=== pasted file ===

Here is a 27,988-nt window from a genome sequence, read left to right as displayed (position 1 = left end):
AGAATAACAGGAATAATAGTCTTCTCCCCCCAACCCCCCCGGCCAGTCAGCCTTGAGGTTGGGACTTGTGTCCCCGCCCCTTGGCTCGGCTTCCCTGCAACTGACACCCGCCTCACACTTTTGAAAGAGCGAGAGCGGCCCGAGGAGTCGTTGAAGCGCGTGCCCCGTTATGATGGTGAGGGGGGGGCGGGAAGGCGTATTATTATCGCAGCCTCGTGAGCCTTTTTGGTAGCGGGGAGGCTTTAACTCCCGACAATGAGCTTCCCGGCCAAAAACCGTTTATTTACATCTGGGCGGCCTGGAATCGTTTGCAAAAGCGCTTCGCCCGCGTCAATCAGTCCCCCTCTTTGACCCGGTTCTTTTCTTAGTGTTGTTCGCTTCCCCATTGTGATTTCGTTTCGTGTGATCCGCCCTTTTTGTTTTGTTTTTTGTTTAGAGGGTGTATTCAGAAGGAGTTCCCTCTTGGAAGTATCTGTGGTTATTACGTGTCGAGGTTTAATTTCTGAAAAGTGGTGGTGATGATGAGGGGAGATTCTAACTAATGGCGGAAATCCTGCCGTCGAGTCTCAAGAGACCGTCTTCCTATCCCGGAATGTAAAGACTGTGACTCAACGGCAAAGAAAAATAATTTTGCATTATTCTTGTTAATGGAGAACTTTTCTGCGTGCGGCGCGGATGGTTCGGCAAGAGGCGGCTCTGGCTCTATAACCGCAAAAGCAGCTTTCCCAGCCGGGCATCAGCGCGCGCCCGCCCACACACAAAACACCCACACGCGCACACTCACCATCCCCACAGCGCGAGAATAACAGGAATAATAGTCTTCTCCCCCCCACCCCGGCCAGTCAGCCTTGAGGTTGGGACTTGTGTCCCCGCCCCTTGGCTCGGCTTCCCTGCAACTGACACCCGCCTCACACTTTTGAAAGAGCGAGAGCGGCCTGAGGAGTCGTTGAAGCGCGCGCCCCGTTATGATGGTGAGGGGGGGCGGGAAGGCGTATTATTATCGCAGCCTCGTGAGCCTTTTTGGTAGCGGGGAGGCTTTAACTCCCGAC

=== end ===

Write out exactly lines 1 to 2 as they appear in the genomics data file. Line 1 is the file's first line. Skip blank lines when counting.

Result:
Here is a 27,988-nt window from a genome sequence, read left to right as displayed (position 1 = left end):
AGAATAACAGGAATAATAGTCTTCTCCCCCCAACCCCCCCGGCCAGTCAGCCTTGAGGTTGGGACTTGTGTCCCCGCCCCTTGGCTCGGCTTCCCTGCAACTGACACCCGCCTCACACTTTTGAAAGAGCGAGAGCGGCCCGAGGAGTCGTTGAAGCGCGTGCCCCGTTATGATGGTGAGGGGGGGGCGGGAAGGCGTATTATTATCGCAGCCTCGTGAGCCTTTTTGGTAGCGGGGAGGCTTTAACTCCCGACAATGAGCTTCCCGGCCAAAAACCGTTTATTTACATCTGGGCGGCCTGGAATCGTTTGCAAAAGCGCTTCGCCCGCGTCAATCAGTCCCCCTCTTTGACCCGGTTCTTTTCTTAGTGTTGTTCGCTTCCCCATTGTGATTTCGTTTCGTGTGATCCGCCCTTTTTGTTTTGTTTTTTGTTTAGAGGGTGTATTCAGAAGGAGTTCCCTCTTGGAAGTATCTGTGGTTATTACGTGTCGAGGTTTAATTTCTGAAAAGTGGTGGTGATGATGAGGGGAGATTCTAACTAATGGCGGAAATCCTGCCGTCGAGTCTCAAGAGACCGTCTTCCTATCCCGGAATGTAAAGACTGTGACTCAACGGCAAAGAAAAATAATTTTGCATTATTCTTGTTAATGGAGAACTTTTCTGCGTGCGGCGCGGATGGTTCGGCAAGAGGCGGCTCTGGCTCTATAACCGCAAAAGCAGCTTTCCCAGCCGGGCATCAGCGCGCGCCCGCCCACACACAAAACACCCACACGCGCACACTCACCATCCCCACAGCGCGAGAATAACAGGAATAATAGTCTTCTCCCCCCCACCCCGGCCAGTCAGCCTTGAGGTTGGGACTTGTGTCCCCGCCCCTTGGCTCGGCTTCCCTGCAACTGACACCCGCCTCACACTTTTGAAAGAGCGAGAGCGGCCTGAGGAGTCGTTGAAGCGCGCGCCCCGTTATGATGGTGAGGGGGGGCGGGAAGGCGTATTATTATCGCAGCCTCGTGAGCCTTTTTGGTAGCGGGGAGGCTTTAACTCCCGAC